“There must have been 400 or 500 people who showed up,” President Ames Arlan estimates. “The family run grocery store is very dear to the community, so they really came out in full support and did a really nice barbecue. The mom still worked here up until the last day – she’s 85 years old – and her sons worked here all their lives. One of the sons has been working there since he was 12 and he’s 65 now. So the entire family is retiring.”
 
Arlan’s Market is in the process of remodeling the store. “It’s our smallest store, but in a really neat neighborhood,” Arlan says. “It’s going to be a great opportunity for us to add a lot of organics, specialty items and new refrigerated cases. Most of the homes were built in the 1940s and ’50s. People have lived here since 1950s and ’60s, and younger people are moving in.”
 
Arlan estimates that half the homes in the neighborhood have new owners who have renovated them. “We thought it would be a great opportunity to try something a little bit new and different for us,” Arlan declares. “It’s going to be a fun store. There are a lot of opportunities in smaller stores.”
 
The company plans to add 50 percent more meat in the Crestview store, 110 percent more produce and 25 percent more dairy. The flagship Seabrook store – one of 19 Arlan’s Market locations around Houston and Austin– is experimenting with different categories of merchandise.
 
“We’re already in the planning stages of adding a lot more organic and specialty foods,” Arlan says. “We’re going to expand the produce and add some of the supplements and different types of vitamins that health food stores have been adding. We will try to experiment with bulk that we’ve never done before and see if it works well for us. Maybe then we can take it to some other locations.” 
 
Acquisitions from retirement are not unusual for Arlan’s Market. That was the case in 2015 when the company acquired the Harlan’s group of five grocery stores. Arlan’s Market – whose stores range in size from 11,000 to 39,000 square feet – is just completing the remodeling of the last of the five stores with a new deli. Besides resetting the stores, Arlan’s Market usually expands departments, installs energy-efficient LED lighting and replaces freezer and refrigeration cases with more energy-efficient models. “A lot of these stores have cases that are 30 or 40 years old,” Arlan notes.
 
Not an Office Guy
Arlan is a hands-on manager. “I’m not much of an office guy,” he concedes. “I really like to be in the store visiting with the store managers and seeing how things are going. I get stir-crazy sitting in the office – we’ve got good supervisors and buyers who can handle all that.” Instead, he sometimes sits in the manager’s station of the Seabrook store after church lets out on Sundays to visit some of his old customers who have been shopping at Arlan’s Market for 25 years. “It’s fun to be able to spend some time in an individual store for a couple hours,” Arlan declares.
 
Besides long-time customers, Arlan’s Market also has long-term employees. Michael Grant, vice president, has been with Arlan’s Market since the company started. Bobby Lopez, the general manager in the Hill Country division, was a bagger with Arlan in high school and worked for another company for more than 30 years before joining Arlan’s Market. Nick Arlan, Arlan’s son, has been working for the company since he was 12. Now 34, he is the general manager of Arlan’s Market Gulf Coast division and all company resets. “We’ve got some really good supervisors who are good with the community, employees and management,” Arlan emphasizes.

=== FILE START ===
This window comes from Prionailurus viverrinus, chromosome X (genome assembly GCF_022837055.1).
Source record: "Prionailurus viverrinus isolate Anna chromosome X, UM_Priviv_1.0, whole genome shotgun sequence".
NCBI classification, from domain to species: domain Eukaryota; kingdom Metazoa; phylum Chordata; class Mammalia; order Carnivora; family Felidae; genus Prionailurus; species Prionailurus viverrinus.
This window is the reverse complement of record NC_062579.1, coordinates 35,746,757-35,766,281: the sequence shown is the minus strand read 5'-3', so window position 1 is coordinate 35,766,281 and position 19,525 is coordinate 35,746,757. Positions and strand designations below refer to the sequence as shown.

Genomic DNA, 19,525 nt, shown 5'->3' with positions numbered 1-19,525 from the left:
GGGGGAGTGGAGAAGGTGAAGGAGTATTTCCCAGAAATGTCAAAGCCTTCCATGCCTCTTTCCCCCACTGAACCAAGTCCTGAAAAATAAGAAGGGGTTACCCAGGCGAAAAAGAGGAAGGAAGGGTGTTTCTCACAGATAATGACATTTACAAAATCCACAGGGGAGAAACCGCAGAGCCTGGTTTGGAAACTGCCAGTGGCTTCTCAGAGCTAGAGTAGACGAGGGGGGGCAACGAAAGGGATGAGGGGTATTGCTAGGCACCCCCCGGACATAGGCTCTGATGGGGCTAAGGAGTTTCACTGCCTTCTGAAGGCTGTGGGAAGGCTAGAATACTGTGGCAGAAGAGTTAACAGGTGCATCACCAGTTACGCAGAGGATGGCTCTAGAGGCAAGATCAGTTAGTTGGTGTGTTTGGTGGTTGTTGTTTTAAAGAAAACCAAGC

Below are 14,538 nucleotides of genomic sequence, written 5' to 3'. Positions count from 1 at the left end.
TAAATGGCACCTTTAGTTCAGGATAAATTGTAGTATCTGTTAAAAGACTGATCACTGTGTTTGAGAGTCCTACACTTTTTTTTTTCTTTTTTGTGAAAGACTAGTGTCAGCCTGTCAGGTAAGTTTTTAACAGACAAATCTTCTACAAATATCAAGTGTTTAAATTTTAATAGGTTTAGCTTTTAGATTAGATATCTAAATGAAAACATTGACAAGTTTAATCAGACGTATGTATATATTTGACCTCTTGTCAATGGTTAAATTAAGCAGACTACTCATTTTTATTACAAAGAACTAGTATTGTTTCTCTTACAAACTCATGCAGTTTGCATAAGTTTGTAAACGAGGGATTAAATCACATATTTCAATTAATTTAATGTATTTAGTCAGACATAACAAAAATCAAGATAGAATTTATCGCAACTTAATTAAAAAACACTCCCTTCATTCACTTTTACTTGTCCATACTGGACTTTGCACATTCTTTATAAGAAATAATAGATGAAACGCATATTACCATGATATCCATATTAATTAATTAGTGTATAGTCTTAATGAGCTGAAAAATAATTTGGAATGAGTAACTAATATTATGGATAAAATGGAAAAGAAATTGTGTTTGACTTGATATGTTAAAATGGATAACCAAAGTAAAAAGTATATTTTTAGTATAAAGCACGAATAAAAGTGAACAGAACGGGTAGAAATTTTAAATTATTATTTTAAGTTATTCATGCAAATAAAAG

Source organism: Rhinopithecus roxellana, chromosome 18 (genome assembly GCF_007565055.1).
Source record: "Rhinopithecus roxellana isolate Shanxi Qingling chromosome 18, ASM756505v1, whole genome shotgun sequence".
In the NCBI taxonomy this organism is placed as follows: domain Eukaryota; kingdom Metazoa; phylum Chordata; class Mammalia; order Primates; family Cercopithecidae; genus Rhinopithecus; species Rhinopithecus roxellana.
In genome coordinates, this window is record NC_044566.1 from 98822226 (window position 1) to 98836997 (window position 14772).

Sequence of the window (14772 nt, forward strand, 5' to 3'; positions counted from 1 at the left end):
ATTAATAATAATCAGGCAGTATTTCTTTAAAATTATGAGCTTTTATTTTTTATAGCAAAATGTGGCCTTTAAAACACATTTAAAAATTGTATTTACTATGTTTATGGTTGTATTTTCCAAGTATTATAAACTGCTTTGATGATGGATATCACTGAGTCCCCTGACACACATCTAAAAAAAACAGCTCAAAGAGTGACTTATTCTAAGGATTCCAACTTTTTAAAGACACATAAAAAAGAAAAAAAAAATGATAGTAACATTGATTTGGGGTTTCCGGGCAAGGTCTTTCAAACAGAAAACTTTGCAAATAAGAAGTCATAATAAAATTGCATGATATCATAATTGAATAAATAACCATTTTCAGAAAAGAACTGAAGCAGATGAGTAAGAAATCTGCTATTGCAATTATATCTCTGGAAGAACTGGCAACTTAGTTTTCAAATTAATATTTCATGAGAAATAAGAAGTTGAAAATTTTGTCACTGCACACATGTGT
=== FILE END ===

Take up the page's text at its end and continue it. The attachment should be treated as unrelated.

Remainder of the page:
Arlan’s Market has approximately 650 employees. The company encourages promotion from within for promising candidates. “Most of our management has been promoted from within,” Arlan maintains. But when Arlan’s Market needs a fresh outlook, it is not afraid to seek that outside the company. A promising management candidate from outside the company with experience in wholesale organic food has been hired to develop that area of the Austin market.
 
25th Anniversary
Arlan’s Market is celebrating its 25th year with special sales and a grand opening of a remodeled store. “Twenty-five years went by very fast,” Arlan marvels. “It’s hard to believe.” Arlan has learned a lot about competitive pricing during those years.
 
“When we first got into business during the first two or three years, we thought we had to be the cheapest,” he recalls. “But as long as you’re fair with your prices, you don’t have to be the cheapest guy in town if you’re giving good customer service and not taking advantage of people. Convenience is value to a lot of people, and when people get off work, some of them would prefer to deal with a nice neighborhood store and not have to go through those huge stores.”
 
Following the trends of customers is important, such as requests for more organic produce and meat. But in smaller stores, selection has to be limited to the top sellers in each category. 
 
Smaller, family owned and managed grocery chains such as Arlan’s Market have to choose their niches. “We can’t be everything to everybody, and we learned that early on, but we keep trying to retool the company,” Arlan insists. “Every single year, we try some new things just to keep it exciting so it doesn’t get stagnant. We try to make it fun to shop, and combined with good customer service I still believe there’s a market for the smaller neighborhood grocery store.”
 
 

Arlan’s Market